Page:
Bell 47H History
The Bell 47H-1 was the deluxe version of the Model 47G having an enclosed sound-proofed cabin with car-size leather seats and leather trim. The baggage of all travelling in the three-seater could be accommodated in a compartment in the monocoque tail boom.
The Bell 47H was powered by a 200 hp Franklin 6V4-200-C32 six-cylinder piston engine but it was not a commercial success and only 33 were built.
Purchased by Sabena in 1956, OO-SHW was leased to the Belgian government and used by the Belgian Antarctic Expedition of 1957-1959, flying from the support ship 'Polarhav' and the King Baudoin Station. On display it appears with the 1956 Antarctic colour scheme and expedition emblems.
Subsequent owners were one in Sweden, one in Norway and three in the UK.
On 21st April 1984, as G-AZYB, it was badly damaged and written off after a heavy landing near Andover, in England, following an engine failure. Soon afterwards it was acquired by Elfan ap Rees and brought to The Helicopter Museum.
|OO-SHW (far left) emerges from winter quarters, in Antarctica, in October 1958.
|Registered as G-AZYB, the Bell 47H-1, acquired for The Museum in 1984, is seen (near left) outside a few years later. In the background are the old Western Airways hangars, which they occupied into the 1970s. Thanks to Jeremy Parkin for this photo.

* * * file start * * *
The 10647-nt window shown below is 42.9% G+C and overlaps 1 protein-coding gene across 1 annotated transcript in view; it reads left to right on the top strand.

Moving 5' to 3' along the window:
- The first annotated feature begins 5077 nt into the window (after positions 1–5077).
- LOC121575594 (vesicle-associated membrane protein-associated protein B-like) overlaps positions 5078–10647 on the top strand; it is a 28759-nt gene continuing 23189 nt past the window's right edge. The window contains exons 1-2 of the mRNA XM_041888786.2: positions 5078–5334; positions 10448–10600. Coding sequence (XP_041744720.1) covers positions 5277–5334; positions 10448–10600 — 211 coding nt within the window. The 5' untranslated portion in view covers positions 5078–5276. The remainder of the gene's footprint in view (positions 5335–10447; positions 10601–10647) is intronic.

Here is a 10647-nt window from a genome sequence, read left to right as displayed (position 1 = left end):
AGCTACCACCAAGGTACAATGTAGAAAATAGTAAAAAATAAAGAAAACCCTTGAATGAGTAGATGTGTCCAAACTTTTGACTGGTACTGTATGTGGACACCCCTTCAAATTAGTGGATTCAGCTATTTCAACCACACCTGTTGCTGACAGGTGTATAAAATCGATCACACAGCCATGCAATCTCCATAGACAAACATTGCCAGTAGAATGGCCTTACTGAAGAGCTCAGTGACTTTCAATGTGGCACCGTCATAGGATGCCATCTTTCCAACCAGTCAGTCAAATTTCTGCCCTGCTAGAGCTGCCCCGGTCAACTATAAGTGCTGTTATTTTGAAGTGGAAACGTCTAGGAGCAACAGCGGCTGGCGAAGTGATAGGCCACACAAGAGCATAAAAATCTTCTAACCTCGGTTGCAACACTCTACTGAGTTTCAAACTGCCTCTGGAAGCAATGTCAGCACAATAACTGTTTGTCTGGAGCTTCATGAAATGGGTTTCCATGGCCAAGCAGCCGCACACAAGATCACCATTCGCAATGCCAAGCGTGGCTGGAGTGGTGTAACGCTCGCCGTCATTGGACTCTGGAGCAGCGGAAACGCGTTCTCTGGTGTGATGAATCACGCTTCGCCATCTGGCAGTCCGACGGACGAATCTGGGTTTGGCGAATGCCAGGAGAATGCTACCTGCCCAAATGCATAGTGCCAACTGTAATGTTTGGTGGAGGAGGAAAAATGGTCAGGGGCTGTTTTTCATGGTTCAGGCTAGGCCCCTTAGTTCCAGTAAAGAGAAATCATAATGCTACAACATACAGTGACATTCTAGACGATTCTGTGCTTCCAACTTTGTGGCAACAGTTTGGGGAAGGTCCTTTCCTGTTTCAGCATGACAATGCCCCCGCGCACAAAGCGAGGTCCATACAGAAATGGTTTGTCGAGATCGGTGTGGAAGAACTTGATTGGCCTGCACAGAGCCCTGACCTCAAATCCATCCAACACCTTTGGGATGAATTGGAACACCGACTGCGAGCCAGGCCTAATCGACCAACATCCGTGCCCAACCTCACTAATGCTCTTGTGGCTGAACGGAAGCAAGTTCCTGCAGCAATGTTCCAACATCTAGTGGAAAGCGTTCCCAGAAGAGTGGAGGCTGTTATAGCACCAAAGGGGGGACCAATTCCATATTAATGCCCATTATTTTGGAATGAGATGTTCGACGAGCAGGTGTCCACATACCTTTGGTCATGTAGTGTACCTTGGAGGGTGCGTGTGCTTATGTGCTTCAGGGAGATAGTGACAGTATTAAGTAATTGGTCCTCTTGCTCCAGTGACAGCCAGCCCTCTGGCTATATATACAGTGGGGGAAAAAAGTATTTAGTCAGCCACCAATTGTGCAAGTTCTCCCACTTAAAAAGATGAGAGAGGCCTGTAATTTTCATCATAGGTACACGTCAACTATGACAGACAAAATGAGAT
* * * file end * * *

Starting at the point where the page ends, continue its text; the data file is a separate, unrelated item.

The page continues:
Bell 47H Restoration
|Restoration work began in 1990 and, around 1995, a skeletal G-AZYB was still at an early stage of its restoration in the Hafner Building (left). One of the main problems dealt with was the bent rear undercarriage cross-tube, resulting from the 1984 accident. This was eventually straightened successfully.
|The tail rotor hub of Bell 47H-1, OO-SHW, (left) showing blade pitch control linkages. Fred Fowke and Dave Tarrant manufactured a pair of tail rotor blades to replace the originals, which were destroyed in the 1984 accident.
|G-AZYB / LN-OQG / SE-HBE / OO-SHW, c/n 1538, took more than ten years to restore as OO-SHW and was completed (right) in December 2001 by Fred Fowke and Dave Tarrant. It is now on static display, at the Museum, in 1956 expedition colour scheme and markings. The restoration was awarded the Vintage Aircraft Club's Desmond Penrose Vintage Aeroplane of the Year Trophy in 2001.